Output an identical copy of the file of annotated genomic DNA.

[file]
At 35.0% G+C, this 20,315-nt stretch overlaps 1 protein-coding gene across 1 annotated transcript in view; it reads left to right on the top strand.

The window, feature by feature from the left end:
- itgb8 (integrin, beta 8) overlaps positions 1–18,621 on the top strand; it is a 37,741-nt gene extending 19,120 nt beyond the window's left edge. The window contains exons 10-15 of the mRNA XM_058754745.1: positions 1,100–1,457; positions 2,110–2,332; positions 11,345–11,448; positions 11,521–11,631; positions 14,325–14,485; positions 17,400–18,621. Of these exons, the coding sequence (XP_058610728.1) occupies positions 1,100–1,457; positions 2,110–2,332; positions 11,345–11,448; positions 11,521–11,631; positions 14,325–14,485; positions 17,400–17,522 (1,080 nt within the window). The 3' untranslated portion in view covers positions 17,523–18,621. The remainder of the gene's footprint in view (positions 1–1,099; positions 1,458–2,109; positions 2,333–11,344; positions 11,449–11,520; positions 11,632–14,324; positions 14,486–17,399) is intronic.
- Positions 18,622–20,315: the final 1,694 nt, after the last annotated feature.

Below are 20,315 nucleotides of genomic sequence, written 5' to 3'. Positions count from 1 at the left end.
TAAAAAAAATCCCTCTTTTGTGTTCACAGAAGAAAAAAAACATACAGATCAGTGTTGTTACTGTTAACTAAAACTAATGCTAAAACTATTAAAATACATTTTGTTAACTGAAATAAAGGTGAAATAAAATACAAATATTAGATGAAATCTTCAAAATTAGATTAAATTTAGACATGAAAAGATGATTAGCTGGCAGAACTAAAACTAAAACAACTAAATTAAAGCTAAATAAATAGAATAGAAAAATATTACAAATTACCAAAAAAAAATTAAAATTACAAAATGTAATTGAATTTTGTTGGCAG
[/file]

At 35.0% G+C, this 20,315-nt stretch overlaps 1 protein-coding gene across 1 annotated transcript in view; it reads left to right on the top strand.

The window, feature by feature from the left end:
- itgb8 (integrin, beta 8) overlaps positions 1–18,621 on the top strand; it is a 37,741-nt gene extending 19,120 nt beyond the window's left edge. The window contains exons 10-15 of the mRNA XM_058754745.1: positions 1,100–1,457; positions 2,110–2,332; positions 11,345–11,448; positions 11,521–11,631; positions 14,325–14,485; positions 17,400–18,621. Of these exons, the coding sequence (XP_058610728.1) occupies positions 1,100–1,457; positions 2,110–2,332; positions 11,345–11,448; positions 11,521–11,631; positions 14,325–14,485; positions 17,400–17,522 (1,080 nt within the window). The 3' untranslated portion in view covers positions 17,523–18,621. The remainder of the gene's footprint in view (positions 1–1,099; positions 1,458–2,109; positions 2,333–11,344; positions 11,449–11,520; positions 11,632–14,324; positions 14,486–17,399) is intronic.
- Positions 18,622–20,315: the final 1,694 nt, after the last annotated feature.

Below are 20,315 nucleotides of genomic sequence, written 5' to 3'. Positions count from 1 at the left end.
TAAAAAAAATCCCTCTTTTGTGTTCACAGAAGAAAAAAAACATACAGATCAGTGTTGTTACTGTTAACTAAAACTAATGCTAAAACTATTAAAATACATTTTGTTAACTGAAATAAAGGTGAAATAAAATACAAATATTAGATGAAATCTTCAAAATTAGATTAAATTTAGACATGAAAAGATGATTAGCTGGCAGAACTAAAACTAAAACAACTAAATTAAAGCTAAATAAATAGAATAGAAAAATATTACAAATTACCAAAAAAAAATTAAAATTACAAAATGTAATTGAATTTTGTTGGCAG